I know that You honor obedience, so please bridle my heart in my desire for control as I learn to obey You instead of running ahead. I lay my plans down at the altar, and pray boldly (faithfully), “Not my will but YOURS be done.” If I try to pick up that control again tomorrow, please forgive me, and gently remind me to lay it down at Your feet again.
When I can’t see the whole path, cast Your light on just enough for me to trust you and take one step. Help me relinquish control, my will, my plans, and trust You one step at a time. I commit this (decision, situation, relationship) into Your hands. Show me the next right thing; I pray that my life and my growing faithfulness will honor You.
“For I am the Lord your God who takes hold of your right hand and says to you, Do not fear; I will help you.”
A few months ago during a sermon, one of our pastors shared the following quote that really resonated with me:
“The young man who rings the bell at the brothel is unconsciously looking for God.” -Bruce Marshall, The World, The Flesh, and Father Smith
Tim shared this quote to support the idea that our deepest longings point us towards God, even though on this earth we oftentimes seek to fulfill those longings in foolish, temporary, unfulfilling ways.
That Sunday morning, it was almost as though something clicked into place for me that I’ve been coming to realize for a long time. Throughout most of my life, I have built my identity around other people–what they thought of me, trying to meet their expectations (whether stated or assumed), keeping the peace, helping others with their problems, etc. I also have used accomplishments and success, my ability to mother/friend/write/perform well, and my good works to give me a sense of worthiness or to attempt to fill holes in my heart. But the truth is, (and what Tim shared reminded me of this)—God is the only One who can fill those places. Everything else that I try to pack into those holes will come up short of His goodness.
After hearing that sermon, when I found myself running to anything in this world out of a place of desperate need (ie: calling a friend when I wanted to process something; using food, drink, Netflix, spending money on coffee or new stuff to lift my mood or numb feelings of sadness; keeping myself far too busy to slow down and take space for stillness), I stopped. I tried to peel back that layer of the onion and look a little further by asking myself, “What is the deeper thing I’m longing for right now?” And often times the answer pointed back to a desire for a sense of worth, a place of belonging, something to make me feel less sad/tired/alone, a feeling of being loved. And while sometimes the things of this world hint at being able to fill those desires and needs, I am now trying to run first to God.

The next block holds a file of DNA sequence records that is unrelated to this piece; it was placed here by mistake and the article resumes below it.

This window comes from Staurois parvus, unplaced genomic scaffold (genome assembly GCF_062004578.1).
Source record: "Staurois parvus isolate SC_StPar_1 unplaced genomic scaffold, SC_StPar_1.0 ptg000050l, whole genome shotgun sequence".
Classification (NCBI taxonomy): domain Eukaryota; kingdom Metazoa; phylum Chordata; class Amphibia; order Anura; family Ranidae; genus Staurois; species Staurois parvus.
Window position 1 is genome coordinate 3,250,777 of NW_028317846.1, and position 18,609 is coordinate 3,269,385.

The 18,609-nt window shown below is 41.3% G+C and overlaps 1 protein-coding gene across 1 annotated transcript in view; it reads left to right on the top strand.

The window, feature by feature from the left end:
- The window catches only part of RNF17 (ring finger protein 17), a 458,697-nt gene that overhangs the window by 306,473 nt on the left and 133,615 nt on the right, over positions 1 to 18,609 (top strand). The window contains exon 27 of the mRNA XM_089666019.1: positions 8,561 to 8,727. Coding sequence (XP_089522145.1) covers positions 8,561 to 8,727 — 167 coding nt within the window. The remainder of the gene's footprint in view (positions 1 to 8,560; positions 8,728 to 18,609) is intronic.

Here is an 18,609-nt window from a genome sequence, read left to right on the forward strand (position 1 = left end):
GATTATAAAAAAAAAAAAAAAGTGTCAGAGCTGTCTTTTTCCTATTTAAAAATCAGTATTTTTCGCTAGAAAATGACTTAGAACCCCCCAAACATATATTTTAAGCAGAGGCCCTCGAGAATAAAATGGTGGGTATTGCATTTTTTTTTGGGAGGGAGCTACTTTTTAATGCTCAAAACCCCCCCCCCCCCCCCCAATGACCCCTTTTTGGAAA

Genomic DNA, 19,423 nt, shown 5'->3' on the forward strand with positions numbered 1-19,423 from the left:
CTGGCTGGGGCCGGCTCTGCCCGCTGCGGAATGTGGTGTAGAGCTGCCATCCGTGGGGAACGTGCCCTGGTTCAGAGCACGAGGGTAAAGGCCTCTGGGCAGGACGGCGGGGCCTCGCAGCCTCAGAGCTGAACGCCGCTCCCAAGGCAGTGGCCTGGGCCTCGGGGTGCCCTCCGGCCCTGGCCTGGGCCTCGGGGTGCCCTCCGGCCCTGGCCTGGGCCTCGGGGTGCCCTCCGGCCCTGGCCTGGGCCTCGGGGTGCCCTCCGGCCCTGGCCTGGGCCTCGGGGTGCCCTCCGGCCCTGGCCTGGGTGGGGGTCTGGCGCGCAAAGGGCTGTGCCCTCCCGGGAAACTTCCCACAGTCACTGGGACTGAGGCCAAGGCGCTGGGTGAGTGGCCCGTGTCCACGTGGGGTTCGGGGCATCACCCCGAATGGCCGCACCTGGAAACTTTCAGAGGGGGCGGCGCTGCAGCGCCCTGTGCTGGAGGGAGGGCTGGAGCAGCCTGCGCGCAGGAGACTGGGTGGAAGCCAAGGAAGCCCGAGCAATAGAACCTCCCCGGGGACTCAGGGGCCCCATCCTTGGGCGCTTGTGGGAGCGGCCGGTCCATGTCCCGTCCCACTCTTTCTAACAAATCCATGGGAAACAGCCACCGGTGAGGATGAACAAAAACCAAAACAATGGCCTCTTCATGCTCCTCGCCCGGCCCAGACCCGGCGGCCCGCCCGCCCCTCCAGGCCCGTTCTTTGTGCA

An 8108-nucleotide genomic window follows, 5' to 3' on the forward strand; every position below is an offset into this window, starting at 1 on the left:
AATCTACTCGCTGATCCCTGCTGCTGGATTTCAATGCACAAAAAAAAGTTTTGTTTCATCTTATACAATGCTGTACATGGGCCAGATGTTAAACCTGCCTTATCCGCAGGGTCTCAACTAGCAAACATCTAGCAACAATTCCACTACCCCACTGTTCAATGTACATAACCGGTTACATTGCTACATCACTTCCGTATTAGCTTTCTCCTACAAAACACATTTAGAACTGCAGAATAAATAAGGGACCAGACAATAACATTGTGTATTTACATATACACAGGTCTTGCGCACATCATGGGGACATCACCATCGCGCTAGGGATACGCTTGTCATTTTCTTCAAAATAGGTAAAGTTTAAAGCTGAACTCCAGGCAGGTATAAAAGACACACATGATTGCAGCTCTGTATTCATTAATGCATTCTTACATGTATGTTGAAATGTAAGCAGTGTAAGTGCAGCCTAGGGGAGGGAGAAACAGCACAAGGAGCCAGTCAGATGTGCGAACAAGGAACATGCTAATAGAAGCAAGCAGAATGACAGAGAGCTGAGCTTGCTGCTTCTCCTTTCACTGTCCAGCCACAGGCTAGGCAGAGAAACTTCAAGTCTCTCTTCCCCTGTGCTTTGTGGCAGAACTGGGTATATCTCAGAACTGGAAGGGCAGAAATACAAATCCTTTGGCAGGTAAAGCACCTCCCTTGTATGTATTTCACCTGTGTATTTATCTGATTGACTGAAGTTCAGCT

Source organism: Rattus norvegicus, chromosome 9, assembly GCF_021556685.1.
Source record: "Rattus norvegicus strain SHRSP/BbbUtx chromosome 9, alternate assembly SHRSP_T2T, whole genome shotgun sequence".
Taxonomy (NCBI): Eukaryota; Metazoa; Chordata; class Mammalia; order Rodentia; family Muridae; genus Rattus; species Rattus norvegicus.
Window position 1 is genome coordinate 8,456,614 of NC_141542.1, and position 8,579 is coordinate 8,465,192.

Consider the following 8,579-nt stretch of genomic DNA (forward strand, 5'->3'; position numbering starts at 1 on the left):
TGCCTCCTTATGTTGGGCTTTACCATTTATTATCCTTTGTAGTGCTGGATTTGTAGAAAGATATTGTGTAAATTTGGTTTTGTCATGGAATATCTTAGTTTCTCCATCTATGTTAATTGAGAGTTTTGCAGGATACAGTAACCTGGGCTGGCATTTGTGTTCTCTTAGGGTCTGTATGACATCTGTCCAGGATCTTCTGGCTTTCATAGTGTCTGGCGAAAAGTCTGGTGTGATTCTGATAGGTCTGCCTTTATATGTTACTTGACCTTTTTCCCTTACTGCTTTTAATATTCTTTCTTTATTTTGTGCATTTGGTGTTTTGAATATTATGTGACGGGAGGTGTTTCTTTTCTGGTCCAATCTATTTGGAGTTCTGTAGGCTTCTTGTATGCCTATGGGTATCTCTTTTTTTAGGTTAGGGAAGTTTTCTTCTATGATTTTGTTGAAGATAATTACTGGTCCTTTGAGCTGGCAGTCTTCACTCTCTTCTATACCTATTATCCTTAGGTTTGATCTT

Last night, I shared a spoken word piece at a Storytellers event at my church. This piece, entitled “Progression of a Heart,” has been rumbling around in my heart for the past few months and it felt really freeing and beautiful to share it yesterday with a group of supportive and encouraging people.
I want to share it here to encourage you– this “chapter” is where I currently am in my posture towards the Lord, but there were 4 prior chapters that I summarized in my journey. And as a good friend shared with me last night after my piece, I can’t wait to see how God unfolds chapters 6, 7, 8, 9… there is surely more work to be done as I journey on, but for now, here’s my heart.
Chapter 5- Fill Up My Empty
Hello, my Father. My best friend. My shelter. My anchor when my soul is untethered. My comfort when I ache. My husband in this single mother season. My source of Truth when lies start to creep in.
You. It’s always been You. You are the only one that can heal a heart that was once more holes than it was holy, or place a heart of flesh where there was stone. I no longer need to numb. Or hide. Or jam those puzzle pieces into place.
Lord, continue to fill up my empty.
When I want someone to tell me that I am worthy, You tell me that You fearfully and wonderfully created me in YOUR image.
When I am weak and vulnerable, You tell me that Your grace is sufficient for me…Your power is made perfect in my weakness.
When I desire intimacy, You remind me that You formed my inmost being and before a word is on my tongue, You know it completely Lord. There is no greater intimacy than to be known at that depth.
When I am weary, You take my yoke upon You and replace it with a lightness that I can shoulder for that moment.
When I am lost, You show me that You are the way. You help me put one foot in front of the other as I wait for You to show me the next right thing.
And when I want a love story and to have my heart fought for, Oh Lord, you remind me that You love me with the fiercest, greatest love. You’ve already fought for my heart, and you PURSUE me passionately.
I am in awe that the Creator of this universe is wrapped up in my universe and delights with me and grieves with me and shows me who I am.
I will go wherever You want me to go and be whoever You are making me to be. I am free. I am wide open. My heart is all Yours.
“Jesus said to her, “Everyone who drinks of this water will be thirsty again, but whoever drinks of the water that I will give him will never be thirsty again. The water that I will give him will become in him a spring of water welling up to eternal life.” -John 4:13-14
Friend…if you find yourself running to things of this world, don’t be discouraged. I am praying that you would start to run to the source of Living Water that can heal wounds and fill up your empty, too.